volumes:
- ./remote-bar/target/universal/stage:/app

As you might already tell, this file simply tells Docker to mount the folder that contains the executables on the host at the path /app on the guest, build both Dockerfiles contained in the project folders, create a private network among the containers that expose their 47000 ports to each other, and then link remote-foo to remote-bar so it’s accessible.

Updating the Code

Before moving on to the final step, let’s make minor adjustments on our applications to reflect these changes.

  • Change the hostname from 127.0.0.1 to remote-foo on remote-foo/src/main/resources/application.conf
  • Change the hostname from 127.0.0.1 to remote-foo and port from 47001 to 47000 on remote-bar/src/main/resources/application.conf
  • Change the target URL from akka.tcp://Foo@127.0.0.1:47000/user/foo to akka.tcp://Foo@remote-foo:47000/user/foo on BarActor

For the exact differences, see the relevant diff entries on the GitHub repo: remote-foo, remote-bar

And for the final versions of both repos, visit them on GitHub:

remote-foo: https://github.com/ygunayer/remote-foo/tree/dockerize
remote-bar: https://github.com/ygunayer/remote-bar/tree/dockerize

Running the Containers

Once the file is ready, simply navigate to its containing folder and run docker-compose up -d. Here’s a sample output:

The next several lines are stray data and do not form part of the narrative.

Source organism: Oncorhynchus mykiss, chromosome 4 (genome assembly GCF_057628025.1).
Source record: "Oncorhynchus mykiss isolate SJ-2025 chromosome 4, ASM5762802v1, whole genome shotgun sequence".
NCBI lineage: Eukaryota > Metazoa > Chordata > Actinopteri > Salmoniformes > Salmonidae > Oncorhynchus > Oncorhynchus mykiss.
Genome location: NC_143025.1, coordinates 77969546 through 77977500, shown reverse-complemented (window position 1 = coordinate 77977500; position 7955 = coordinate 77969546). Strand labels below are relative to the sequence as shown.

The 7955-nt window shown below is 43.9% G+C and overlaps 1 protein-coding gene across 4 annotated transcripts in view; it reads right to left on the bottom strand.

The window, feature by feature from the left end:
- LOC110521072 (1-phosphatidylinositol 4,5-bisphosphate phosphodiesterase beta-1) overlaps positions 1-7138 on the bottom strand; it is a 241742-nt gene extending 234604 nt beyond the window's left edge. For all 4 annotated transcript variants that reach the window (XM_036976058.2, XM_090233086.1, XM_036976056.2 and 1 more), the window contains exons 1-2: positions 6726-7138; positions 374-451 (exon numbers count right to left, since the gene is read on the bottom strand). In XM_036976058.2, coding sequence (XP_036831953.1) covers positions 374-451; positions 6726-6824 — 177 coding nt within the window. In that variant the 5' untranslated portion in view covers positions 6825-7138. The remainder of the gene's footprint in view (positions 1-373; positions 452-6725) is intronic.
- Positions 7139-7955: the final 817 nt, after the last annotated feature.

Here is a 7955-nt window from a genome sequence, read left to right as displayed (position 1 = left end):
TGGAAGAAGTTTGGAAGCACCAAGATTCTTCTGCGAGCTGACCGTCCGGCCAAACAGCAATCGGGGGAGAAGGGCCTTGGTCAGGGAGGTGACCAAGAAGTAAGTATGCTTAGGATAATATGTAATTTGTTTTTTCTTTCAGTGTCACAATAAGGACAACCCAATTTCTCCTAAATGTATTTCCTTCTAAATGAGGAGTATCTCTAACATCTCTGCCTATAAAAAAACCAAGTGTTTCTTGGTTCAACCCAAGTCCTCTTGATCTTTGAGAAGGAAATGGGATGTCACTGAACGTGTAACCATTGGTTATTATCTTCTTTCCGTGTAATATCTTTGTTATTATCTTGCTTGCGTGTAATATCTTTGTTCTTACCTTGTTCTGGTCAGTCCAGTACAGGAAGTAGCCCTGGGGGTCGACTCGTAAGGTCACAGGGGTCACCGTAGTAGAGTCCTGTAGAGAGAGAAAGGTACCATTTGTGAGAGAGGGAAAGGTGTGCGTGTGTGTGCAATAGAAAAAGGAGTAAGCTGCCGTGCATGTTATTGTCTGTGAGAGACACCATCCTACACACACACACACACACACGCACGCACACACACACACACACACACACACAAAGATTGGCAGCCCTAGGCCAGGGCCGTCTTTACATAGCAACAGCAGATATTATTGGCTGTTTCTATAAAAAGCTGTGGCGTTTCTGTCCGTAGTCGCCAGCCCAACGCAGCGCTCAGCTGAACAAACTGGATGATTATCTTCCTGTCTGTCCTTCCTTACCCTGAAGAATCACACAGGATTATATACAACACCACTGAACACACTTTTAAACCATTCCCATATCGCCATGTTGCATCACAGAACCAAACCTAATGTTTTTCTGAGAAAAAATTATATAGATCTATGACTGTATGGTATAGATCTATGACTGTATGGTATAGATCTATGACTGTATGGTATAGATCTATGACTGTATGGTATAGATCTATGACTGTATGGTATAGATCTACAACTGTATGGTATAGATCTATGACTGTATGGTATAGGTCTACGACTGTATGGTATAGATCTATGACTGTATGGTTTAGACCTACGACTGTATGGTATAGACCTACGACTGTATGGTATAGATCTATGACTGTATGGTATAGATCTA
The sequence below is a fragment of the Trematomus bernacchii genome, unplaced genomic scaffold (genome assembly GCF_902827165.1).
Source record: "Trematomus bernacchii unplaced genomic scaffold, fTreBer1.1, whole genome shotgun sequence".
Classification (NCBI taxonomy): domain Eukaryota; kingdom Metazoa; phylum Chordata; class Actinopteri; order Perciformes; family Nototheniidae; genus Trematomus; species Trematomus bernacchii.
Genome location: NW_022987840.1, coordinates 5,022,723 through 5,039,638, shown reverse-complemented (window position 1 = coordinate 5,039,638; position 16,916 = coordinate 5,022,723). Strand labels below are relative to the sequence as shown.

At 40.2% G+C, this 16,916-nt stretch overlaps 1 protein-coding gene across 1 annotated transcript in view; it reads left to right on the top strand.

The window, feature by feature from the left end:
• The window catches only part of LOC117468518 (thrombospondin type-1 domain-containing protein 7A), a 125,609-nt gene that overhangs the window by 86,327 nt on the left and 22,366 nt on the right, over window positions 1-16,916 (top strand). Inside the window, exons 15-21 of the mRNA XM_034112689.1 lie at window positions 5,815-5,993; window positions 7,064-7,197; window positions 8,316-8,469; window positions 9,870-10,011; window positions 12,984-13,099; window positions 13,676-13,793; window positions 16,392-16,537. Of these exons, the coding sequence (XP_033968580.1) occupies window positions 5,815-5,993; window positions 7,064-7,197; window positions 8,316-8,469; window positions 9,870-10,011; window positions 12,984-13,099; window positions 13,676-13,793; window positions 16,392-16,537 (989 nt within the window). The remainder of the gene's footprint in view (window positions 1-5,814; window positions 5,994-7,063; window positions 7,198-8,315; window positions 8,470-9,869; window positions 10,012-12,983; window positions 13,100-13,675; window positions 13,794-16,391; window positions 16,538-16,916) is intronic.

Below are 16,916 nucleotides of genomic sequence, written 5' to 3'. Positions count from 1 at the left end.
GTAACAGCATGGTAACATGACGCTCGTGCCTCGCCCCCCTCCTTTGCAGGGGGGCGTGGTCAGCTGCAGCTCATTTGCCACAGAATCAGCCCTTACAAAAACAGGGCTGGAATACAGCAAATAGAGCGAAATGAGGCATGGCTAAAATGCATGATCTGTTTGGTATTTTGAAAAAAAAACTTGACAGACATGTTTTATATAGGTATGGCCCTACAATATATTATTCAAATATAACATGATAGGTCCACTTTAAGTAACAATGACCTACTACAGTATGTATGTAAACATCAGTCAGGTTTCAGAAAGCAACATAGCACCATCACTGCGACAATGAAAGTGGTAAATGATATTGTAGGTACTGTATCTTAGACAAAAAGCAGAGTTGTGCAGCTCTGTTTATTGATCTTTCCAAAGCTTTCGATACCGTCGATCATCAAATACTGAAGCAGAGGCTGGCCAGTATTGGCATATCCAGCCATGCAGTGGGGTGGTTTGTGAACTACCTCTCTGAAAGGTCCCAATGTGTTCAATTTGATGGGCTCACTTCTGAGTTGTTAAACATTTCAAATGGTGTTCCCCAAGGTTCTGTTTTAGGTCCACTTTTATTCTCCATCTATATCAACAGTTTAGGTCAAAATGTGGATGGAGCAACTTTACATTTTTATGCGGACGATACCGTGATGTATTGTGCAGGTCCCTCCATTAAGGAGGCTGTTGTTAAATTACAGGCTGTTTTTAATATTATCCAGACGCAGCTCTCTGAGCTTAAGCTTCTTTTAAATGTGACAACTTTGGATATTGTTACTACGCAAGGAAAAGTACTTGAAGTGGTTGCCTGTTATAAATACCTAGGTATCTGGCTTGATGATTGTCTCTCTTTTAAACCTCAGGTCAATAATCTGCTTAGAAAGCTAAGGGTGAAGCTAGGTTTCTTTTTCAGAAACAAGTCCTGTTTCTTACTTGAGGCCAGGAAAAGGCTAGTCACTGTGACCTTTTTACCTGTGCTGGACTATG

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$ docker-compose up -d
Building remote-foo
Step 1 : FROM java:8-jdk
---> d23bdf5b1b1b
Step 2 : WORKDIR /app
---> Running in 1f05f4c72c5b
---> 4139b49a3308
Removing intermediate container 1f05f4c72c5b
Step 3 : CMD ./bin/remote-foo
---> Running in 01c6e0caf27e
---> 8c9c32018f6a
Removing intermediate container 01c6e0caf27e
Successfully built 8c9c32018f6a
WARNING: Image for service remote-foo was built because it did not already exist. To rebuild this image you must use `docker-compose build` or `docker-compose up --build`.
Building remote-bar
Step 1 : FROM java:8-jdk
---> d23bdf5b1b1b
Step 2 : WORKDIR /app
---> Using cache
---> 4139b49a3308
Step 3 : CMD ./bin/remote-bar
---> Running in 1859d92a2cb9
---> 3cb8f5cf99b6
Removing intermediate container 1859d92a2cb9
Successfully built 3cb8f5cf99b6